Look up the word “organic” in the dictionary, it’s defined as relating to or derived from living matter. These days, organic food also means big business.
Organic product sales totaled more than $43 billion in 2015.
CGTN’s Hendrik Sybrandy reports from Colorado to understand why the industry is growing rapidly and to take a closer look at the organic food phenomenon in the U.S.
Organic product sales flourish in the USLook up the word “organic” in the dictionary, it’s defined as relating to or derived from living matter. These days, organic food also means big business. Organic product sales totaled more than $43 billion in 2015. CGTN’s Hendrik Sybrandy reports from Colorado to understand why the industry is growing rapidly and to take a closer look at the organic food phenomenon in the U.S.
There’s been a gradual shift over the years in the types of food we eat and the beverages we drink. A company in Boulder, Colorado called Bhakti has benefited from that trend. Brook Eddy, the founder of Bhakti, tells his story.
“I just started playing around with spices and tea and made my own recipe on the stove, and would just sit and inhale and smell the spices and be reminded of India,” said Eddy.
Brook Eddy took that chai concept from her kitchen to the marketplace and now her company Bhakti, which relies on just five or six ingredients, counts the health-conscious among its main customers.
“They don’t want preservatives in their food, they don’t want GMO’s in their food,” said Eddy.
Dave Baugh, brought back an Asian tradition to the U.S after he served as a marine stationed in Asia. “Basically our story is rooted in my time as a Marine,” said Baugh.
Baugh discovered that bugs were a staple of people’s diets when he was stationed in Asia. So he developed an all-natural protein bar made of crickets. He is the co founder of Lithic Nutrition.
“It’s not a gimmick. It’s a credible protein that’s amino acid complete, it has more calcium per gram than milk, more iron than spinach and more B-12 and Omega 3 than salmon,” said Baugh.
Bhakti and Lithic, one established, one very new to the food scene, are the kinds of products that consumers are increasingly demanding. The organic industry grew over 10% in 2015, over three times as fast as the conventional food market.
The director of Colorado College Sustainability Ian Johnson, recognizes that people are becoming more health conscience in every facet of life.
“People are much more cognizant about their health, whether that’s health from air pollutants, water, chemicals and pesticides and the like on their foods,” said Johnson.
“Organic food is very popular. You know if you go to the supermarkets, there’s entire sections where there used to be just a small corner of the supermarket…It’s profitable,” continued Johnson.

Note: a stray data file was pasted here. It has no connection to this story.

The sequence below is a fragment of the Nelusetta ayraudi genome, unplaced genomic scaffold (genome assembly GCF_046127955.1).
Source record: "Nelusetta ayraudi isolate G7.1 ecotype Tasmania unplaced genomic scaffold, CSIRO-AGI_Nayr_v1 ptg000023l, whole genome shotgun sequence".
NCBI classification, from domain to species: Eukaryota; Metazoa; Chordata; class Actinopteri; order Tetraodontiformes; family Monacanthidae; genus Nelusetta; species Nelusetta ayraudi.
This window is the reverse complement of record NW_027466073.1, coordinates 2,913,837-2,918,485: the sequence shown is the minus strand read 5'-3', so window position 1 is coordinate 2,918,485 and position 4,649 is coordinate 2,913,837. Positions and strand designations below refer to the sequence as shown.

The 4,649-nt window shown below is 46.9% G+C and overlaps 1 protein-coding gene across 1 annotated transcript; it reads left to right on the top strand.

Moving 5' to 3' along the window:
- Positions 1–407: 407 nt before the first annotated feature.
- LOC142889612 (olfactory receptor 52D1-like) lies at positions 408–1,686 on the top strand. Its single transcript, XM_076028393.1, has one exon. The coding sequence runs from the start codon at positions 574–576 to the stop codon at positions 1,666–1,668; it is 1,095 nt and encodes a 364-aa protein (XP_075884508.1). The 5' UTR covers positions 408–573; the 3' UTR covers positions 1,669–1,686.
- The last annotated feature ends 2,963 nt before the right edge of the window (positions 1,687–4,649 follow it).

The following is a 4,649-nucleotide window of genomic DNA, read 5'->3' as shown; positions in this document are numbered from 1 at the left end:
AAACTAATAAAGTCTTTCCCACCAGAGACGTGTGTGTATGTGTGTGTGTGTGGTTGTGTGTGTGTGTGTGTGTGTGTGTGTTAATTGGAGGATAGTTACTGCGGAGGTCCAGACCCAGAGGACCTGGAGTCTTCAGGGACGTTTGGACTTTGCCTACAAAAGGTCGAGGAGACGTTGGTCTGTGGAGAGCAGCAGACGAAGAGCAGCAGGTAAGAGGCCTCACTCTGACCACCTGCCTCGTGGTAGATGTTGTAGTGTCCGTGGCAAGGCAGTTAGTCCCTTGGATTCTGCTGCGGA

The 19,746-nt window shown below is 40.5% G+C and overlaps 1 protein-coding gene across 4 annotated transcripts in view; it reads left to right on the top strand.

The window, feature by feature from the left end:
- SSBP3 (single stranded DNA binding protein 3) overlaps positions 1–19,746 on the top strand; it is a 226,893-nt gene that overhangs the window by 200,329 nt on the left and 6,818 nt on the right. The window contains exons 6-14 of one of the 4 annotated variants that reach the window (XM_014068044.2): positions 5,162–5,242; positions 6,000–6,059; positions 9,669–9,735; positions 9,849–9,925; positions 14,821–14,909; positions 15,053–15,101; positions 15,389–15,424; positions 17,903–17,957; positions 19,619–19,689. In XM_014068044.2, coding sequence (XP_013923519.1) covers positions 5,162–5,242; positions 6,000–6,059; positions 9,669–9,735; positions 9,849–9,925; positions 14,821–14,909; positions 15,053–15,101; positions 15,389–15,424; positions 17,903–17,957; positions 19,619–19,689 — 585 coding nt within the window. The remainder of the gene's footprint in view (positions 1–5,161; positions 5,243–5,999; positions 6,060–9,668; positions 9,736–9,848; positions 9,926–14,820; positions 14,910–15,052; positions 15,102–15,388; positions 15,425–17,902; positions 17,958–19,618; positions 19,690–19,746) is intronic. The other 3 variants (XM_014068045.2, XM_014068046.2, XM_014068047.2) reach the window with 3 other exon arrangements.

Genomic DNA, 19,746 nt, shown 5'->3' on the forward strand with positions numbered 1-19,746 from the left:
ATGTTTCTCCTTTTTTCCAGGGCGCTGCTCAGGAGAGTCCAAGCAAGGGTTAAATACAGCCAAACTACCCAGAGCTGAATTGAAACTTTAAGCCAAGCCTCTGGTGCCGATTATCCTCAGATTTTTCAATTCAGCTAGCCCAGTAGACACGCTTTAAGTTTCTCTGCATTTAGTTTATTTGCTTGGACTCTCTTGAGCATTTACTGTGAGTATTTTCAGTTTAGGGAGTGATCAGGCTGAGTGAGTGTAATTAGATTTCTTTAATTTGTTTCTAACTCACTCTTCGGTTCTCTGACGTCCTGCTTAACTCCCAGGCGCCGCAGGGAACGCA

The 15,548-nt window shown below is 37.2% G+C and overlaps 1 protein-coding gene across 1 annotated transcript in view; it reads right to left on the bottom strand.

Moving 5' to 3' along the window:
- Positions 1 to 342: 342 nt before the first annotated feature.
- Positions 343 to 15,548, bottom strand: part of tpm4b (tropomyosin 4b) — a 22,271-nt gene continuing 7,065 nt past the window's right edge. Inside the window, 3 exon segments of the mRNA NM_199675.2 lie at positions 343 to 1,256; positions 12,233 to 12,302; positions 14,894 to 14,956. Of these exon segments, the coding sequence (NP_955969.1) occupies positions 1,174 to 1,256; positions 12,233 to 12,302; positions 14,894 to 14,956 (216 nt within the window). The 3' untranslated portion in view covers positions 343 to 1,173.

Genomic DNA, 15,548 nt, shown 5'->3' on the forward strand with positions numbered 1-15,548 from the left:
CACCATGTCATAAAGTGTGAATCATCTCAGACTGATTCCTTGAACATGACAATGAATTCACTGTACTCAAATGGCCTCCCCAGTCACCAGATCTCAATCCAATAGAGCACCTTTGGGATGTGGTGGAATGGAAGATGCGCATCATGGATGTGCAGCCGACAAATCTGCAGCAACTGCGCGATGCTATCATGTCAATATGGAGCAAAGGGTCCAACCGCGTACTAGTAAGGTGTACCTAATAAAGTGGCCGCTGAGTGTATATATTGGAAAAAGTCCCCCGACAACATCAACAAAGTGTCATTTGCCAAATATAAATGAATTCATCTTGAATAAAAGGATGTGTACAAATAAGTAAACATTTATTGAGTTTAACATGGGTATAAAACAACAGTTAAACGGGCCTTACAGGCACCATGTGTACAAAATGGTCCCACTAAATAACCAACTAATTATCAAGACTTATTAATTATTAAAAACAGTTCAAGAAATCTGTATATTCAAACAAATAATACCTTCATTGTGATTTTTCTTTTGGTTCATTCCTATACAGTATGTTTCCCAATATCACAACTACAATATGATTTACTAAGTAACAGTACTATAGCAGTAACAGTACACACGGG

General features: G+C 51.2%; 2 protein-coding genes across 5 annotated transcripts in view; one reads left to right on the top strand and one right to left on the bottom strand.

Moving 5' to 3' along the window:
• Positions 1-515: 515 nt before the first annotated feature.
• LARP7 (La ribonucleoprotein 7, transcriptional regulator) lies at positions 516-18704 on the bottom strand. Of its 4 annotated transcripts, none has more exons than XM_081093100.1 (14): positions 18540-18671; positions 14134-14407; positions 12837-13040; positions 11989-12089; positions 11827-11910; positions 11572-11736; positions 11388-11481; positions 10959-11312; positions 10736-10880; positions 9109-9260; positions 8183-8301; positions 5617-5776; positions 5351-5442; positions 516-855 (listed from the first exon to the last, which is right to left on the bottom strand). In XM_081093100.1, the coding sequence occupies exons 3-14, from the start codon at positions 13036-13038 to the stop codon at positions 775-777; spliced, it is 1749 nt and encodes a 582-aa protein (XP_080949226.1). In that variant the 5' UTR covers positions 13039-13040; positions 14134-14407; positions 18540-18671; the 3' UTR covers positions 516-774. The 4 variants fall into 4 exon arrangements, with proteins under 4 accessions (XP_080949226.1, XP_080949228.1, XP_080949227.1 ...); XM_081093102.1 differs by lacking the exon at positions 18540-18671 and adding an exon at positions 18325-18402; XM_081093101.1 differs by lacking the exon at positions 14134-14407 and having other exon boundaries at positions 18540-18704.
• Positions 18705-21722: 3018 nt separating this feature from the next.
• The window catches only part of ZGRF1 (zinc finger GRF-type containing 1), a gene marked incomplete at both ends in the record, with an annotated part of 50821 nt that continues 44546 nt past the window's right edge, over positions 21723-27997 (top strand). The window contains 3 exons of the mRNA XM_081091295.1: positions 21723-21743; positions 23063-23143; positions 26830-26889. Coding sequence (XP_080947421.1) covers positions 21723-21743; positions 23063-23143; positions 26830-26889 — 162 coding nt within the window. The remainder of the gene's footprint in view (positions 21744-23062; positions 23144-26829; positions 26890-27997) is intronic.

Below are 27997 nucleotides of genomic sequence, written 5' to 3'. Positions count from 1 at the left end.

France’s Danone’s $10 billion purchase of the U.S. organic food producer WhiteWave Foods is just the latest example of large companies moving into the organic space.
Brazil hopes agriculture industry can help sluggish GDP
In southeastern Brazil, it’s time to tend to the coffee plants. Drought this year has crippled coffee production and created financial hardship for many farmers, who have hopes of a better harvest next year.
CGTN’s Paulo Cabral reports from Sao Paulo.
Follow Paulo Cabral on Twitter @PCabralReporter
Brazil hopes agriculture industry can help sluggish GDPIn southeastern Brazil, it’s time to tend to the coffee plants. Drought this year has crippled coffee production and created financial hardship for many farmers, who have hopes of a better harvest next year. CGTN’s Paulo Cabral reports from Sao Paulo.
In 2015, agriculture was the only sector of Brazil’s economy to keep growing despite the recession in the country. But this year things are not looking good for farmers either.
Last year, Brazil’s GDP dropped by almost 4 percent with significant drops in industry down 6.2 percent, and services down 2.7 percent but growth by 1.8 percent in agriculture.
In the first three quarters of 2016 however, agriculture has taken a big hit. Agriculture diminished 6.9 percent, even more than industry which was down 4.3 percent, and services down 2.8 percent, contributing to reduce the overall GDP by 4 percent so far for the year.
The production of grains has been most affected. Crops like corn, rice and soybeans way down result in part, due to El Nino conditions that brought both drought and excessive rain, depending on the region.
Hopes are for a better 2017 and according to Fabio Ralston, Head of Commodities at Parallaxis Consultants, chances are looking good.
“The sector will grow again next year. We have a forecast for the soybean production of 102 million tons. That’s the record level Brazil ever produced. We also have a forecast for corn to increase about 25 percent for the next harvest,” Ralston said.